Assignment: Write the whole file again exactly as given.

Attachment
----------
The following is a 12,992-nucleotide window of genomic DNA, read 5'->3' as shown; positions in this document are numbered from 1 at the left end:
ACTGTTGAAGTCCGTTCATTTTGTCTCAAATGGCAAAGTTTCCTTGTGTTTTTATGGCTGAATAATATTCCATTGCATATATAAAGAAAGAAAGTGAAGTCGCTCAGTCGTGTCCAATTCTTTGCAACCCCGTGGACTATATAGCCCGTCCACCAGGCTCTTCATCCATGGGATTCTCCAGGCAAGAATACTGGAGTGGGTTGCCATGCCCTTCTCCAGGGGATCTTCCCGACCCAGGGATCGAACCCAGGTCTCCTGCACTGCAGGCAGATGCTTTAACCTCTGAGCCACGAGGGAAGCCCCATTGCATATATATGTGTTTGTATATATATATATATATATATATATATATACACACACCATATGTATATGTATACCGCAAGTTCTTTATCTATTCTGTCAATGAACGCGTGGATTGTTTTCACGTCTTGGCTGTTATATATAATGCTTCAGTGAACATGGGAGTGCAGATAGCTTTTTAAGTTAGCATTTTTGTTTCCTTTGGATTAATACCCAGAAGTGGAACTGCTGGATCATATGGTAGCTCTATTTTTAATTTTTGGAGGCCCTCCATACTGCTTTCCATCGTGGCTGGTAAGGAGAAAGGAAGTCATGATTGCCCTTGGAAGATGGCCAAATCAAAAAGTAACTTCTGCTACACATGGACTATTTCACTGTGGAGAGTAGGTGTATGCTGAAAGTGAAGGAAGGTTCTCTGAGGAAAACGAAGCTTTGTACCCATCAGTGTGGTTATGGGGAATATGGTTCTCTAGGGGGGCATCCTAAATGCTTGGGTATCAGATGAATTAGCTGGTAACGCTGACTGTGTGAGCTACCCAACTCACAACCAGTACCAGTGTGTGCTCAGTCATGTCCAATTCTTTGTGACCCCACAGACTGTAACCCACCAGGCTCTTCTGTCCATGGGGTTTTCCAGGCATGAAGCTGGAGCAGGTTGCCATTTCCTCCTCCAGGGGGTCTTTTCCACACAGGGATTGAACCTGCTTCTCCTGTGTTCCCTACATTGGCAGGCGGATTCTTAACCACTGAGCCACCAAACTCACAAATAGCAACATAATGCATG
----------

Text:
The following is a 12,992-nucleotide window of genomic DNA, read 5'->3' as shown; positions in this document are numbered from 1 at the left end:
ACTGTTGAAGTCCGTTCATTTTGTCTCAAATGGCAAAGTTTCCTTGTGTTTTTATGGCTGAATAATATTCCATTGCATATATAAAGAAAGAAAGTGAAGTCGCTCAGTCGTGTCCAATTCTTTGCAACCCCGTGGACTATATAGCCCGTCCACCAGGCTCTTCATCCATGGGATTCTCCAGGCAAGAATACTGGAGTGGGTTGCCATGCCCTTCTCCAGGGGATCTTCCCGACCCAGGGATCGAACCCAGGTCTCCTGCACTGCAGGCAGATGCTTTAACCTCTGAGCCACGAGGGAAGCCCCATTGCATATATATGTGTTTGTATATATATATATATATATATATATATATACACACACCATATGTATATGTATACCGCAAGTTCTTTATCTATTCTGTCAATGAACGCGTGGATTGTTTTCACGTCTTGGCTGTTATATATAATGCTTCAGTGAACATGGGAGTGCAGATAGCTTTTTAAGTTAGCATTTTTGTTTCCTTTGGATTAATACCCAGAAGTGGAACTGCTGGATCATATGGTAGCTCTATTTTTAATTTTTGGAGGCCCTCCATACTGCTTTCCATCGTGGCTGGTAAGGAGAAAGGAAGTCATGATTGCCCTTGGAAGATGGCCAAATCAAAAAGTAACTTCTGCTACACATGGACTATTTCACTGTGGAGAGTAGGTGTATGCTGAAAGTGAAGGAAGGTTCTCTGAGGAAAACGAAGCTTTGTACCCATCAGTGTGGTTATGGGGAATATGGTTCTCTAGGGGGGCATCCTAAATGCTTGGGTATCAGATGAATTAGCTGGTAACGCTGACTGTGTGAGCTACCCAACTCACAACCAGTACCAGTGTGTGCTCAGTCATGTCCAATTCTTTGTGACCCCACAGACTGTAACCCACCAGGCTCTTCTGTCCATGGGGTTTTCCAGGCATGAAGCTGGAGCAGGTTGCCATTTCCTCCTCCAGGGGGTCTTTTCCACACAGGGATTGAACCTGCTTCTCCTGTGTTCCCTACATTGGCAGGCGGATTCTTAACCACTGAGCCACCAAACTCACAAATAGCAACATAATGCATG